Yet sources tell the Scene the mayor and the chamber remain at odds over the measure. Both denied such a rift exists. Stephanie Coleman, the chamber's spokeswoman, says the group is polling its member businesses to gauge what position, if any, it will take. And a staffer at the mayor's office said last week that the issue hasn't been discussed there since the City Paper interview in December.
The bill's co-sponsors both said last week they would defer it at the next meeting, adding that the break would be brief. Hollin says he wants to meet with the chamber in a "formal setting" to work out details of the bill and answer questions. As for the argument about over-regulating businesses, he says it's bunk.
"From the chatter I hear, absolutely [it's about gay rights]," Hollin says. "They're going to try to frame the debate as a business issue, but that's a head fake. They're calling it the 'homosexual agenda.' "
In Nashville, that agenda, so to speak, dates back most infamously to 2003, when the bill to extend the same protections to all of Davidson County failed by one tie-breaking vote. The bill, sponsored by former Councilman Chris Ferrell, now CEO of Scene parent company SouthComm, brought all manner of drama both private and public. That included a council request for a legal opinion on the bill's constitutionality from Metro's then-director of law.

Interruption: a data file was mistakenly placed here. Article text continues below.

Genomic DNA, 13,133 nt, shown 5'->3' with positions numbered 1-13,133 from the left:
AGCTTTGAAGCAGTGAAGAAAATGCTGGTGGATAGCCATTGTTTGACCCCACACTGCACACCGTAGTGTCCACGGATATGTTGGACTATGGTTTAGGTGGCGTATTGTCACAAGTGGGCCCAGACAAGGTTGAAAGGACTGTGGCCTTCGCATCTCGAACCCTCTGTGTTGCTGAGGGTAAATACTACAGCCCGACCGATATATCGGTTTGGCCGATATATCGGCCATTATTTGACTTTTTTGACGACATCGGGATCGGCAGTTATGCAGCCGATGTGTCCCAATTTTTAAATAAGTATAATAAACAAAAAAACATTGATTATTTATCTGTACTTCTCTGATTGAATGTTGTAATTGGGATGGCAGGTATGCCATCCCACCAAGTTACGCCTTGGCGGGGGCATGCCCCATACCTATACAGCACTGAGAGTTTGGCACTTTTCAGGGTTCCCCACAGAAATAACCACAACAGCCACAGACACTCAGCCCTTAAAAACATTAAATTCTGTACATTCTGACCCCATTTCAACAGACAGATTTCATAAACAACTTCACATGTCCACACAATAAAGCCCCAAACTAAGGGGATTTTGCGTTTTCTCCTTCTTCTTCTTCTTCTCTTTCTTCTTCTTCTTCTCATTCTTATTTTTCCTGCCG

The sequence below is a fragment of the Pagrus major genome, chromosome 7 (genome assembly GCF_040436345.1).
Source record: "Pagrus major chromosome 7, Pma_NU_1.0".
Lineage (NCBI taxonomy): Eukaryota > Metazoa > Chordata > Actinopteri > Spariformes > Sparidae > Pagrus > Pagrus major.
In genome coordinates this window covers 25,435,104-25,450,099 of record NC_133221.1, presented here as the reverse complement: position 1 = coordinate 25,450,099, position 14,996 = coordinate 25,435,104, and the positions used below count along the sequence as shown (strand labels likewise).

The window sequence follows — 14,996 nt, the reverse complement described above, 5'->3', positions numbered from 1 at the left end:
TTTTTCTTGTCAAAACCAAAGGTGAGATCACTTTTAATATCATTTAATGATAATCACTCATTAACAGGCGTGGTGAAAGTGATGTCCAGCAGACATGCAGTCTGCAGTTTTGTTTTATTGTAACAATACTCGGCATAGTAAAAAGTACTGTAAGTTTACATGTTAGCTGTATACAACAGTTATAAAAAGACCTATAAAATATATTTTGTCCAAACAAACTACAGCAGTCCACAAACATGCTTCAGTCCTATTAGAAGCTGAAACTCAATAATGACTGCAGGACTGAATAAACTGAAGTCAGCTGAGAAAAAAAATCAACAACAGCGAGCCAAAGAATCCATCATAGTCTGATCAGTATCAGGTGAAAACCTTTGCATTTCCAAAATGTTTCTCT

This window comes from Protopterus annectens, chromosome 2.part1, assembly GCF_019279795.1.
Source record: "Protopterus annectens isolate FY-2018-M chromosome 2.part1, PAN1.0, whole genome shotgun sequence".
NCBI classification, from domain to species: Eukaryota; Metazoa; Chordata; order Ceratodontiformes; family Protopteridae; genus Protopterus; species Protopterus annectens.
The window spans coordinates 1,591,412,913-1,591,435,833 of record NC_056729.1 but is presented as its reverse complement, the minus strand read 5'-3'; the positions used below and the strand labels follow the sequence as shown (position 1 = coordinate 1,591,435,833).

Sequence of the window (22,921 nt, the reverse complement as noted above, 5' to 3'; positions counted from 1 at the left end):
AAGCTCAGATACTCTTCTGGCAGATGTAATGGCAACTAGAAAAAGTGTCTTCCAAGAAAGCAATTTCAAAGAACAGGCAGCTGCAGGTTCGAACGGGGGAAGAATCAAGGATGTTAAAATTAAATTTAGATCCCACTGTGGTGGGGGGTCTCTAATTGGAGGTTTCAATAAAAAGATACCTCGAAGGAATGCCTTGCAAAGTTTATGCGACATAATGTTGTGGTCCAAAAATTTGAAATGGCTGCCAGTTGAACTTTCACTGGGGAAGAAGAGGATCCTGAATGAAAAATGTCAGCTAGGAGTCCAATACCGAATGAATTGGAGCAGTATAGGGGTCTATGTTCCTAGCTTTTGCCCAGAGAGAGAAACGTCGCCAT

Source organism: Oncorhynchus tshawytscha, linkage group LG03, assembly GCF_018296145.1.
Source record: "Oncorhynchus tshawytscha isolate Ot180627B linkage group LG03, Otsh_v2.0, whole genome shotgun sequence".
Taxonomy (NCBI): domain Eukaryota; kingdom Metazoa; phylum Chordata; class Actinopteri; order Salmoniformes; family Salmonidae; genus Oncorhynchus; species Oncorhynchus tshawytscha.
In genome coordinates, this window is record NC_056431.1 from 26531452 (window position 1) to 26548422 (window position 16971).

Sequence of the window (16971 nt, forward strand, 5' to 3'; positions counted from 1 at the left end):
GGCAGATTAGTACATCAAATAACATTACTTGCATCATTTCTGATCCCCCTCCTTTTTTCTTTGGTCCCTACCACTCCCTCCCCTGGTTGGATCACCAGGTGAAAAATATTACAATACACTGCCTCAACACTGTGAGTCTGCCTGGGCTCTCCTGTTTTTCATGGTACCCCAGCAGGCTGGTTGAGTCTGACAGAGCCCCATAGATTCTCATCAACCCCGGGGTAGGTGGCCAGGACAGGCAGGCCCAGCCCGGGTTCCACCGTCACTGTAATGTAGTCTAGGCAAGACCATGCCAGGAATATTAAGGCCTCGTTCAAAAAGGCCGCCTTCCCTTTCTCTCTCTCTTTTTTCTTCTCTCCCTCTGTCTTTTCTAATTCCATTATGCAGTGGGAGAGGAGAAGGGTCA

"While municipalities cannot adopt ordinances which infringe the spirit of state law or are repugnant to the general policy of the state, they can adopt ordinances that go beyond the state and require more," the city's legal director responded in affirmation. His name? Karl Dean.
At the time, at least 92 city and county governments across the U.S. had adopted such protections. That figure has jumped to 136, according to the Human Rights Campaign. Some of Nashville's largest corporate citizens already abide by private practices that are similar to Metro's, including AT&T and Corrections Corp. of America. CCA is one of Metro's largest contractors; in 2010, the city budget dealt the company $16.5 million, with its contract calling for more than $80 million over five years.
For Dean, a city executive with an avowed interest in pleasing private business and its boosters, meddling in a university's employment matters would be about as popular as renaming the Courthouse in honor of Vince Young. Even adversaries acknowledge him as a social progressive who is caught in a difficult position with the city's more regressive business elite.
"I think I know where his heart lies, and I get not wanting to piss off the chamber, but for God's sake," Jameson says. "The guy's got a paper trail that tells you exactly where he should be on this."